5 Reasons You Must Have a Good Digital Garden Planner
If you can't be in your back yard during winter's unwelcoming weather, then choosing and using a good garden planner is the next best thing. I like to vicariously visit spring by digitally planting rows of new seeds with my digital garden planner.
Choosing the right garden planner is especially important for an urban gardener, because you don't have much room to work with. Someone in a suburban or rural space can plant willy nilly, or expand the beds to add some new squash that catches their eye in spring. Urban gardeners don't have that luxury. To maximize yield from a tiny urban space, we have to make every square inch work, and that requires careful advance planning.
Even if you're just planting a few containers, planning in advance will give you lush pots full of edible treats, instead of struggling experiments. Here is our guide to the best digital garden planners for urban gardens.
Why go electronic?
Here's the question: What type of planner? Use traditional graph paper and colored pencils? A spiral notebook? Those are lovely, and I do like the tangible feel of paper and soft colored pencils or watercolors. But I've converted to a digital garden planner. Here's why:
Digital planners have lots of resources right at your fingertips. The one I use lists characteristics and zone-specific grow times for different plants, so I don't have to look that up somewhere else. It also includes a list of what plants grow well together, which is critical information for mixed containers.
It's so easy to make changes! No smudgy erasing, no crossing out and starting over. Just point and click
Templates - once you've drawn your hardscape (buildings, fences, cold frames, raised beds, compost bins), you never have to draw them again. Simply use last year's hardscape template for this year's plantings. You can also divide your annual template into months, so you can compare January to June without having to draw 12 separate plans.
Reminders in your inbox. All of the digital planners I've seen include email updates. This means you get timely reminders to plant and harvest, designed for the specific plants in your garden.
Automation for advanced techniques like crop rotation, square foot gardening and winter growing. Digital planners adapt the suggested planting and grow times for plants grown under row cover and in cold frames, so you can extend your gardening season. They also mark warning areas for repeat crops, encouraging gardeners to rotate plant types to better protect against pests and disease. Square foot gardening is a technique many urban gardeners use to maximize space.
I still like pencil and paper. Honestly, the feel of a soft pencil on thick paper is one reason I became a writer (is that weird?). So, using a digital planner won't stop me from sitting in my garden and jotting down plant notes in my Moleskine or sketching my colorful plant babies. But I don't have to do that anymore to keep careful records and plan the coming year.
Digital planner problems
Before we start talking about specific planners, know that there are some caveats to going digital. First, because the best diagram-type planners use Flash, they won't work on an iPhone or iPad. I know there are some planners in the iPhone App store, but either they don't have charting options or the reviews are terrible, so I haven't paid for one yet to test it. Let me know if you've found one you like! Happily, Burpee offers an app for Android. I don't have Android so I haven't tested it, but it looks robust.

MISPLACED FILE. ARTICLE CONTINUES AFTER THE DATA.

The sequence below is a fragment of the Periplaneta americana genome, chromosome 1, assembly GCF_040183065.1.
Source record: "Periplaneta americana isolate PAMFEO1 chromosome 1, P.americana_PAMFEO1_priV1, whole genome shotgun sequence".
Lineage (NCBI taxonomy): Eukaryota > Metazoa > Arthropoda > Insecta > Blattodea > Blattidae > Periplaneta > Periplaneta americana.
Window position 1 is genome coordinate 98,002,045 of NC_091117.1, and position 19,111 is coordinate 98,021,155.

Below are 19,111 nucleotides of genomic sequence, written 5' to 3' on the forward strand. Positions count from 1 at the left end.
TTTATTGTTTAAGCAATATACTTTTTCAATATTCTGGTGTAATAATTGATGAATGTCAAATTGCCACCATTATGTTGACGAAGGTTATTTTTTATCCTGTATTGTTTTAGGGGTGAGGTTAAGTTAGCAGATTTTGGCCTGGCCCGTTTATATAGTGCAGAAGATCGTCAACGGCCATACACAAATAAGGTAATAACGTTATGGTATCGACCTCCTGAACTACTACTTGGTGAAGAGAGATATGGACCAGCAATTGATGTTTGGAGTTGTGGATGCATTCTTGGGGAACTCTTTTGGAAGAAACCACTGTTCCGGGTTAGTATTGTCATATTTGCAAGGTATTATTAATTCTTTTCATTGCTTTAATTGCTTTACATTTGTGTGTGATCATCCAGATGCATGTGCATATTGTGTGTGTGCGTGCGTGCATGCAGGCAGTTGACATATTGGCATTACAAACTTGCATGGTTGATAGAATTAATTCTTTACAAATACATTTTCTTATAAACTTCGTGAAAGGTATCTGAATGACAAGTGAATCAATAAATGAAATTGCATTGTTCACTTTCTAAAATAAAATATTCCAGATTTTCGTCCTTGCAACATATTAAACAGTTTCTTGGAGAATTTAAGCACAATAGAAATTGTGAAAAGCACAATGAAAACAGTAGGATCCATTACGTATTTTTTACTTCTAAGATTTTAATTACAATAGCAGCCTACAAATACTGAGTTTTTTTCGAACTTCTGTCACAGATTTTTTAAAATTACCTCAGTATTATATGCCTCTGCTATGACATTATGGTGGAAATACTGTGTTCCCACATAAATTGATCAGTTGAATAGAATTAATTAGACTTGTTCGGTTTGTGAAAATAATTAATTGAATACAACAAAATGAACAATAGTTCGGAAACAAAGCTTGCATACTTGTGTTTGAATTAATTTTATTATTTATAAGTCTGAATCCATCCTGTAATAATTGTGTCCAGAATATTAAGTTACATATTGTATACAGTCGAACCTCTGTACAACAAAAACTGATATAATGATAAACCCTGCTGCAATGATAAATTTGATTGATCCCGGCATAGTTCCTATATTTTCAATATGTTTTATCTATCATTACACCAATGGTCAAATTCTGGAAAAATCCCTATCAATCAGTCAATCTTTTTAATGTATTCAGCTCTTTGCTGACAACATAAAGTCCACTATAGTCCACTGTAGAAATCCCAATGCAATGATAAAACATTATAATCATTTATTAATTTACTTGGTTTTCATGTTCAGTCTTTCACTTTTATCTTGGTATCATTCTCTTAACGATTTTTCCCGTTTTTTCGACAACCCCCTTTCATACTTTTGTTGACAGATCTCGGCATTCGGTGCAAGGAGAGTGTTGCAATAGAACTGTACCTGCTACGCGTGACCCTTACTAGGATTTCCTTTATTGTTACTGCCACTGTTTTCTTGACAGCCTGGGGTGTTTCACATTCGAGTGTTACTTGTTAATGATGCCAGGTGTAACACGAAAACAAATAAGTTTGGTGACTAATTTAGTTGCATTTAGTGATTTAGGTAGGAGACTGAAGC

This just means you may need to plan on your laptop, which usually isn't a problem for an urban gardener as your kitchen table is probably pretty close to your little farm. You may not be able to work outside on your laptop comfortably though, what with screen glare and all. Just be aware that most of your planning may not be super mobile.
Second, once you select a digital planner, you are kind of committed to it. They aren't too expensive to prohibit changing over, but switching does mean creating all new templates and plans. Remember that you'll probably be getting regular emails from this garden planner company, and the plant lists in the planner will be based on what the company sells. So, if you're growing organic, for example, choose a company committed to organic growing.
Which digital garden planner to choose
Overall, I suggest choosing a planner from a company that is small enough to feel personal and reflect your specific garden values, but large enough to stay on top of software updates (and not go out of business!). One of my favorite seed suppliers that meets all this criteria, Baker Creek Heirloom Seeds does not offer a digital garden planner (sad face!).
I ended up going with the planner from Southern Exposure Seed Exchange, a company based near us in Mineral, Virginia. They grow in zone 7a, same as we do. They are committed to preserving heirloom seeds from our region, which I appreciate. And their seeds are organic and non GMO, which is how we run our garden. I'm totally comfortable clicking on "buy now" from my plant list to order seeds from them.
Mother Earth News offers a detailed planner very similar to the one from Southern Exposure, but without the seed purchase option. Both the Southern Exposure and Mother Earth planners are free for seven days, then cost less than $30 annually.
Burpee offers a Garden Time Planner (without charting option) that is iPhone friendly. Although you can't draw a template of your garden, you can choose your plants and zone, and the app will send you planting updates. Burpee also offers how-to videos in the app.
Whichever planner you choose, winter is the perfect time to get started! Download your digital guide and start dreaming.